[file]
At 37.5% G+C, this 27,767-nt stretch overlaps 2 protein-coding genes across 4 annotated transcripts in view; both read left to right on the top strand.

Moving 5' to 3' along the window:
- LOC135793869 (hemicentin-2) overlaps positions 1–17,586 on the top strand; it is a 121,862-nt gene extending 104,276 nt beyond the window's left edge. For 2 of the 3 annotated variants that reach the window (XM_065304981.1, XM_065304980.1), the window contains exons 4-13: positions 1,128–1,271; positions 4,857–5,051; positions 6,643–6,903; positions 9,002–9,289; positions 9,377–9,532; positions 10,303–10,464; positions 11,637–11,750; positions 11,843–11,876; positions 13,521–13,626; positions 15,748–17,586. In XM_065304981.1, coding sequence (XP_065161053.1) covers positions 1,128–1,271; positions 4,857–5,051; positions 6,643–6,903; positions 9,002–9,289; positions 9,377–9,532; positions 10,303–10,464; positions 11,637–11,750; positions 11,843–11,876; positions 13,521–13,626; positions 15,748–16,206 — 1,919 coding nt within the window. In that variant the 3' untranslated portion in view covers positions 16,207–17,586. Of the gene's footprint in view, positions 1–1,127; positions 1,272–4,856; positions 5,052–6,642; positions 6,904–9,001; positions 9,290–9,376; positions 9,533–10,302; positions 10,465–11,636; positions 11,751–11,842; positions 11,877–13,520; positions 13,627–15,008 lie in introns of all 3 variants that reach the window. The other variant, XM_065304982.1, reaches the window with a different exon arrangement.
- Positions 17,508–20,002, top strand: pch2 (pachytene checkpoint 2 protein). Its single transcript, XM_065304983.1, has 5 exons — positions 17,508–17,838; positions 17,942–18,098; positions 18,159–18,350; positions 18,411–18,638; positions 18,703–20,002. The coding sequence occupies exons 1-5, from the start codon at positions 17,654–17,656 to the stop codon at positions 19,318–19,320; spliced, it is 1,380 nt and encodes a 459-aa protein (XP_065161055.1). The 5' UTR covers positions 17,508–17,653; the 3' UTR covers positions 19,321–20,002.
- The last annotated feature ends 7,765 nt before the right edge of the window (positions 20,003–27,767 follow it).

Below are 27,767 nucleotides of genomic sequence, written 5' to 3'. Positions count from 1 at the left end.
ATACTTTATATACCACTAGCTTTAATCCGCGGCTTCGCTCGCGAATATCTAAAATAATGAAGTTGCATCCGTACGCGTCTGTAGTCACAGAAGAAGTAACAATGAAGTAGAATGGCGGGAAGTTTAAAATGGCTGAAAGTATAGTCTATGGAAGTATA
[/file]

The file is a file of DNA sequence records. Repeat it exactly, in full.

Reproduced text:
At 37.5% G+C, this 27,767-nt stretch overlaps 2 protein-coding genes across 4 annotated transcripts in view; both read left to right on the top strand.

Moving 5' to 3' along the window:
- LOC135793869 (hemicentin-2) overlaps positions 1–17,586 on the top strand; it is a 121,862-nt gene extending 104,276 nt beyond the window's left edge. For 2 of the 3 annotated variants that reach the window (XM_065304981.1, XM_065304980.1), the window contains exons 4-13: positions 1,128–1,271; positions 4,857–5,051; positions 6,643–6,903; positions 9,002–9,289; positions 9,377–9,532; positions 10,303–10,464; positions 11,637–11,750; positions 11,843–11,876; positions 13,521–13,626; positions 15,748–17,586. In XM_065304981.1, coding sequence (XP_065161053.1) covers positions 1,128–1,271; positions 4,857–5,051; positions 6,643–6,903; positions 9,002–9,289; positions 9,377–9,532; positions 10,303–10,464; positions 11,637–11,750; positions 11,843–11,876; positions 13,521–13,626; positions 15,748–16,206 — 1,919 coding nt within the window. In that variant the 3' untranslated portion in view covers positions 16,207–17,586. Of the gene's footprint in view, positions 1–1,127; positions 1,272–4,856; positions 5,052–6,642; positions 6,904–9,001; positions 9,290–9,376; positions 9,533–10,302; positions 10,465–11,636; positions 11,751–11,842; positions 11,877–13,520; positions 13,627–15,008 lie in introns of all 3 variants that reach the window. The other variant, XM_065304982.1, reaches the window with a different exon arrangement.
- Positions 17,508–20,002, top strand: pch2 (pachytene checkpoint 2 protein). Its single transcript, XM_065304983.1, has 5 exons — positions 17,508–17,838; positions 17,942–18,098; positions 18,159–18,350; positions 18,411–18,638; positions 18,703–20,002. The coding sequence occupies exons 1-5, from the start codon at positions 17,654–17,656 to the stop codon at positions 19,318–19,320; spliced, it is 1,380 nt and encodes a 459-aa protein (XP_065161055.1). The 5' UTR covers positions 17,508–17,653; the 3' UTR covers positions 19,321–20,002.
- The last annotated feature ends 7,765 nt before the right edge of the window (positions 20,003–27,767 follow it).

Below are 27,767 nucleotides of genomic sequence, written 5' to 3'. Positions count from 1 at the left end.
ATACTTTATATACCACTAGCTTTAATCCGCGGCTTCGCTCGCGAATATCTAAAATAATGAAGTTGCATCCGTACGCGTCTGTAGTCACAGAAGAAGTAACAATGAAGTAGAATGGCGGGAAGTTTAAAATGGCTGAAAGTATAGTCTATGGAAGTATA